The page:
Not forgotten – Lesley Ann Anderson


You have probably wondered what happens to us after we die – is there a heaven or hell? Can we expect to be reincarnated into something very distinct from our human selves? Do we become absorbed into an inky black nothingness, remaining only as memories after the lights turn out? Or maybe there is something different waiting for us after death. In Not Forgotten, author Lesley Ann Anderson explores this final idea. Delving into the complex nature of life after death – not just in the form of what happens to people that die, but of the lives of those left behind. .

The storyline centres on the rather complicated lives of seventeen year old Anna Munro and her dad, Mick. Mick is a bit of an oddball, having been thrown full force into fatherhood by the untimely death of his wife when his daughter was just a toddler. He spends his days indulged in a constant attempt to escape from reality and the hardships of fatherhood and life as a widower, absorbed in walks, books and music. For Anna life is not so simple and escape doesn’t come in the form of nature or the arts. Every night when Anna goes to sleep she feels herself being lifted from her earthly body, or has her semi conscious hours plagued by ghostly figures and incessant whispering.

The teenage years are a difficult time for any young girl, but particularly so for Anna, with new and strange things happening to her body and mind she turns to her father for help only to find out something very new and strange about herself. Assistance comes in the form of Anna’s maternal grandfather, Henryk – a beautiful, old country soul who escaped Poland for the green hills of Scotland during the Second World War. To help Anna understand her new found powers Henryk takes her to Poland, to the ancestral home of her great grandmother Rosalia.

Not Forgotten is a complex and intriguing book, exploring the many avenues of life and death. There is no central character but rather a range of people with conflicting desires and emotions, who have all been scarred by the tragic nature of human mortality. Anderson delves into relationship between love, loss and life, painting a striking picture of life after death, as those left behind struggle with conflicting emotions and grieve for those who have moved on.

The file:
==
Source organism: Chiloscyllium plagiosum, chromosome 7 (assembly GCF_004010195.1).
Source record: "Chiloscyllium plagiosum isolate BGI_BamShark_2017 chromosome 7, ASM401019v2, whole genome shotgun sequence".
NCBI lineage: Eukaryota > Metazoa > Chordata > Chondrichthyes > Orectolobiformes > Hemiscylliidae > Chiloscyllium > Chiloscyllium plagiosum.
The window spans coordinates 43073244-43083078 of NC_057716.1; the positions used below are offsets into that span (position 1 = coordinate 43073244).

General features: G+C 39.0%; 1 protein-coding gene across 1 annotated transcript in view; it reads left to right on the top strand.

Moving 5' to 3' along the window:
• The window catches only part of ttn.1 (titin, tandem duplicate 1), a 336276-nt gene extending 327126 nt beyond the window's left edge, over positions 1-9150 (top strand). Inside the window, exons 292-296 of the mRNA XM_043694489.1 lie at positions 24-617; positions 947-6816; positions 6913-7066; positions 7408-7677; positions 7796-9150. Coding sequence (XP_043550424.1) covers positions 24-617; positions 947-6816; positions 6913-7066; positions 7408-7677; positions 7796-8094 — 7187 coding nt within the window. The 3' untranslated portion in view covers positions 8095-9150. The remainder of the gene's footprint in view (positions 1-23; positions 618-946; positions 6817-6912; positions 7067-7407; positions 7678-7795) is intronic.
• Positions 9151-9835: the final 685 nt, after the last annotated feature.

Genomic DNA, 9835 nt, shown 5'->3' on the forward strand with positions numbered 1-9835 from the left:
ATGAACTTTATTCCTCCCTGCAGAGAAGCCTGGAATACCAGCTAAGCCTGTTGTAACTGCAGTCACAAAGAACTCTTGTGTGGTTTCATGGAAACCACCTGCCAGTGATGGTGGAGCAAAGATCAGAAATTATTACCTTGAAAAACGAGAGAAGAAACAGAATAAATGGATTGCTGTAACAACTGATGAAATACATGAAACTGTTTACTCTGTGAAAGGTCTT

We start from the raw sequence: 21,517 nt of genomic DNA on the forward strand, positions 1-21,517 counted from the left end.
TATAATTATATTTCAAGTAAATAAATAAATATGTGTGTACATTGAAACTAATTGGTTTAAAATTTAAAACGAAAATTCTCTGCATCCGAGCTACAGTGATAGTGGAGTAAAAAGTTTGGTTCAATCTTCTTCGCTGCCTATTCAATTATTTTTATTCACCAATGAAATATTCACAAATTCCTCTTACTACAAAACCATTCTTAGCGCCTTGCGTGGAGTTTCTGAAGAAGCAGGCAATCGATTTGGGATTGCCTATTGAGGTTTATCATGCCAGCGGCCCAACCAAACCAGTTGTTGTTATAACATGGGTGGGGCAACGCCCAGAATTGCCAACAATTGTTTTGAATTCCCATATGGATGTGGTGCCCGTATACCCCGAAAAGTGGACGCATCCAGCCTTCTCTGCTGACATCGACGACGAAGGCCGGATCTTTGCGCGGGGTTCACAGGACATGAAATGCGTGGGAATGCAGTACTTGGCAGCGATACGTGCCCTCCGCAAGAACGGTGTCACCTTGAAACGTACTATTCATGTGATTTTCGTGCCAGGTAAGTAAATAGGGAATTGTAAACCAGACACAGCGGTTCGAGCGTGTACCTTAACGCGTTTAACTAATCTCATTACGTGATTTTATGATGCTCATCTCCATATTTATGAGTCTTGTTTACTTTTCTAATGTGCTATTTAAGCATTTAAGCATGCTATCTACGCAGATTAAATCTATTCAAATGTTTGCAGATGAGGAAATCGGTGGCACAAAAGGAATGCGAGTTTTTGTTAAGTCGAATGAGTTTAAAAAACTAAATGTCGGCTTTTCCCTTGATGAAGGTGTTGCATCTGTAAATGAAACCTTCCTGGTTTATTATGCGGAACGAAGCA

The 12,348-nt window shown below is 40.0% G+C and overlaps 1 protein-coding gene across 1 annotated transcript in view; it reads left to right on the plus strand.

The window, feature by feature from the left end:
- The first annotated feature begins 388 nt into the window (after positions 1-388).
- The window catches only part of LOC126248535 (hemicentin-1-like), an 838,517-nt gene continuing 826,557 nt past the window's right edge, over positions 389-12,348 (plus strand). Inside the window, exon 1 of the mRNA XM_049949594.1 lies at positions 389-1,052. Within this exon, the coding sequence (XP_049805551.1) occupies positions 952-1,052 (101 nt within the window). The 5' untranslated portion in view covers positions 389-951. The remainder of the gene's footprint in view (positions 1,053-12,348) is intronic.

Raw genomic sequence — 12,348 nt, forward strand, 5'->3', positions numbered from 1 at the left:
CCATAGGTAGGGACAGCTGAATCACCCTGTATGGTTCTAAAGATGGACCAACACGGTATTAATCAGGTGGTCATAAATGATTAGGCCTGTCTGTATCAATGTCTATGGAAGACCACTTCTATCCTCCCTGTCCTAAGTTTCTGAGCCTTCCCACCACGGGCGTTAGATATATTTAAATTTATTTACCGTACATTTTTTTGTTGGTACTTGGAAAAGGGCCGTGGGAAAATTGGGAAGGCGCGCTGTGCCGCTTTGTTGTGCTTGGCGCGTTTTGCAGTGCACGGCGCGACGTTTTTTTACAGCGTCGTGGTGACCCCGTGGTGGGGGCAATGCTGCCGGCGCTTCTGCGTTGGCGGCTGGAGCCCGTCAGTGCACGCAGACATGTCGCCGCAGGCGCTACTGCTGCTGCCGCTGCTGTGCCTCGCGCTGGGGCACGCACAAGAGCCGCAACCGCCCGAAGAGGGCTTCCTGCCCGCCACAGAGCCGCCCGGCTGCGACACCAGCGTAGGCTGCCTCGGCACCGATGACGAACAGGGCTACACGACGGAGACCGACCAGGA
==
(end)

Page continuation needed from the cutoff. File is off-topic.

Death is not final, and does not only come to us at the end of our lives, rather it is always with us, moulding and shifting our desires, our hopes, and our dreams, and preparing us for the inevitable, from the moment we are born to the day we die.

The Night Circus – Erin Morgenstern

It occurred to me yesterday that 2016 was a terrible year for my personal book reviews. I read and reviewed 28 books for E&T – and loved every second of it I might add – but I really did let my personal stuff fall by the wayside. Turns out there are a few I reviewed, and then left the word documents gathering theoretical dust in my hard drive, so I’m dusting them off this week and will be posting them fresh for you all to see.



I’ve had this book for a while, but only decided to pull it down from the shelves in my reading room after David Bowie passed away. As I said, I have let things slip.

I was so upset by his death, so much more so than any other person that I cannot claim to ‘know’ in any real sense. Perhaps it was the very public way that he decided to go, to give it all up with one final hurrah, but it had a very real effect on me, and I spent many nights listening to Black Star and Lazerus while quietly sobbing.

Anyway, shortly after his death I was in Waterstones and saw a copy of The Night Circus with ‘DAVID BOWIE’S FAVOURITE BOOK’ emblazoned across the front. Now don’t get me wrong, this wouldn’t have been enough to make me actually buy the book – I’m still not sure how I feel about this marketing tactic – but it did make me go home and start reading the copy that I already had.

It was the beginning of a week spent reading in the bath until my skin was grey and clammy and the water temperature had dropped a little below tepid. I was absolutely enamoured by this book, a book I had had on my shelf for months – David Bowie’s favourite book.

Imagine you are a small boy, who doesn’t yet know his place among friends or family and is striving to find meaning is his life. One day, as if from nowhere, a mysterious circus tent appears in your home town, and it calls to you.

The Night Circus – or Cirque to Reves – is different to other circuses – there are no sad looking clowns with oversized button holes, or dusty, skinny elephants tied to chairs, rather, it is a place of true magic. At the heart of the circus as some of the most incredible people you will ever meet, wonderful sorcerers, incredible contortionists, talented acrobats and marvellous mystics, all of whom are enamoured by the magic around them. It is beautiful, and captivating, but underneath the black and white façade, something far more sinister is going on.